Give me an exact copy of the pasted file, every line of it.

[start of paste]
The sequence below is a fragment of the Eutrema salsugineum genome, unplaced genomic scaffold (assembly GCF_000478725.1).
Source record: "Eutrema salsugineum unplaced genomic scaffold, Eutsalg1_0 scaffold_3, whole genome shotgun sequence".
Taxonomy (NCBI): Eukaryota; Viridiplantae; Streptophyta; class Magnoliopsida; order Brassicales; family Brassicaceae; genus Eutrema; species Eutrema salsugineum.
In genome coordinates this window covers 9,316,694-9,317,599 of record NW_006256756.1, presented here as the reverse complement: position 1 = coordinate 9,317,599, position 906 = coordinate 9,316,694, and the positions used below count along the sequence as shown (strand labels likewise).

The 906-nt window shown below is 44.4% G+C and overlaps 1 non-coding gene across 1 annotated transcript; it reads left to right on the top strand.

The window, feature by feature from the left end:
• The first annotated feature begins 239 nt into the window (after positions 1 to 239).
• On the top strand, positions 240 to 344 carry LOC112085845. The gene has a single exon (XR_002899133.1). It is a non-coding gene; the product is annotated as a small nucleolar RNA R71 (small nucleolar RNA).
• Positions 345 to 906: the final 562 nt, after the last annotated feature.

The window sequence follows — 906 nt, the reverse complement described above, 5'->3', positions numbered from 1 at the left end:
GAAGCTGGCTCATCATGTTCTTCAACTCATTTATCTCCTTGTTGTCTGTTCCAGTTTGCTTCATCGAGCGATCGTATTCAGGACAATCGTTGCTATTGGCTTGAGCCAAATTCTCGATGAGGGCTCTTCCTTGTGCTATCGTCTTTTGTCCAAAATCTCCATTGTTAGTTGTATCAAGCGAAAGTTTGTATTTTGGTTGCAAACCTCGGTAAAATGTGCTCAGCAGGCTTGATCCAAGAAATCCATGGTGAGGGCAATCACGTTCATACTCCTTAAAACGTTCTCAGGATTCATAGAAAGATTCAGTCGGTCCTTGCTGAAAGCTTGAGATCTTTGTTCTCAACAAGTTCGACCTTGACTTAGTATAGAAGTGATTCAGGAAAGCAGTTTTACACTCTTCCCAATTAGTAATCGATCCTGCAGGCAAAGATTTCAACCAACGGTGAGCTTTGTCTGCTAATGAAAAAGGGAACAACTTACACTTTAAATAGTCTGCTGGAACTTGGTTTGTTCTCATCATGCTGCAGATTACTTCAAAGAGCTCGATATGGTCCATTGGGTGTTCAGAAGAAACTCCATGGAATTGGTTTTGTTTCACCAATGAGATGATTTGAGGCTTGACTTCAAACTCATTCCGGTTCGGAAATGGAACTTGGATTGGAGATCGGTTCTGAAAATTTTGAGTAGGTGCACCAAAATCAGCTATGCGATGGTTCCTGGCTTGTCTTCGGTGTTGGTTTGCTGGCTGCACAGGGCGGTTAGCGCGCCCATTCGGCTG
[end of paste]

The sequence below is a fragment of the Eutrema salsugineum genome, unplaced genomic scaffold (assembly GCF_000478725.1).
Source record: "Eutrema salsugineum unplaced genomic scaffold, Eutsalg1_0 scaffold_3, whole genome shotgun sequence".
Taxonomy (NCBI): Eukaryota; Viridiplantae; Streptophyta; class Magnoliopsida; order Brassicales; family Brassicaceae; genus Eutrema; species Eutrema salsugineum.
In genome coordinates this window covers 9,316,694-9,317,599 of record NW_006256756.1, presented here as the reverse complement: position 1 = coordinate 9,317,599, position 906 = coordinate 9,316,694, and the positions used below count along the sequence as shown (strand labels likewise).

The 906-nt window shown below is 44.4% G+C and overlaps 1 non-coding gene across 1 annotated transcript; it reads left to right on the top strand.

The window, feature by feature from the left end:
• The first annotated feature begins 239 nt into the window (after positions 1 to 239).
• On the top strand, positions 240 to 344 carry LOC112085845. The gene has a single exon (XR_002899133.1). It is a non-coding gene; the product is annotated as a small nucleolar RNA R71 (small nucleolar RNA).
• Positions 345 to 906: the final 562 nt, after the last annotated feature.

The window sequence follows — 906 nt, the reverse complement described above, 5'->3', positions numbered from 1 at the left end:
GAAGCTGGCTCATCATGTTCTTCAACTCATTTATCTCCTTGTTGTCTGTTCCAGTTTGCTTCATCGAGCGATCGTATTCAGGACAATCGTTGCTATTGGCTTGAGCCAAATTCTCGATGAGGGCTCTTCCTTGTGCTATCGTCTTTTGTCCAAAATCTCCATTGTTAGTTGTATCAAGCGAAAGTTTGTATTTTGGTTGCAAACCTCGGTAAAATGTGCTCAGCAGGCTTGATCCAAGAAATCCATGGTGAGGGCAATCACGTTCATACTCCTTAAAACGTTCTCAGGATTCATAGAAAGATTCAGTCGGTCCTTGCTGAAAGCTTGAGATCTTTGTTCTCAACAAGTTCGACCTTGACTTAGTATAGAAGTGATTCAGGAAAGCAGTTTTACACTCTTCCCAATTAGTAATCGATCCTGCAGGCAAAGATTTCAACCAACGGTGAGCTTTGTCTGCTAATGAAAAAGGGAACAACTTACACTTTAAATAGTCTGCTGGAACTTGGTTTGTTCTCATCATGCTGCAGATTACTTCAAAGAGCTCGATATGGTCCATTGGGTGTTCAGAAGAAACTCCATGGAATTGGTTTTGTTTCACCAATGAGATGATTTGAGGCTTGACTTCAAACTCATTCCGGTTCGGAAATGGAACTTGGATTGGAGATCGGTTCTGAAAATTTTGAGTAGGTGCACCAAAATCAGCTATGCGATGGTTCCTGGCTTGTCTTCGGTGTTGGTTTGCTGGCTGCACAGGGCGGTTAGCGCGCCCATTCGGCTG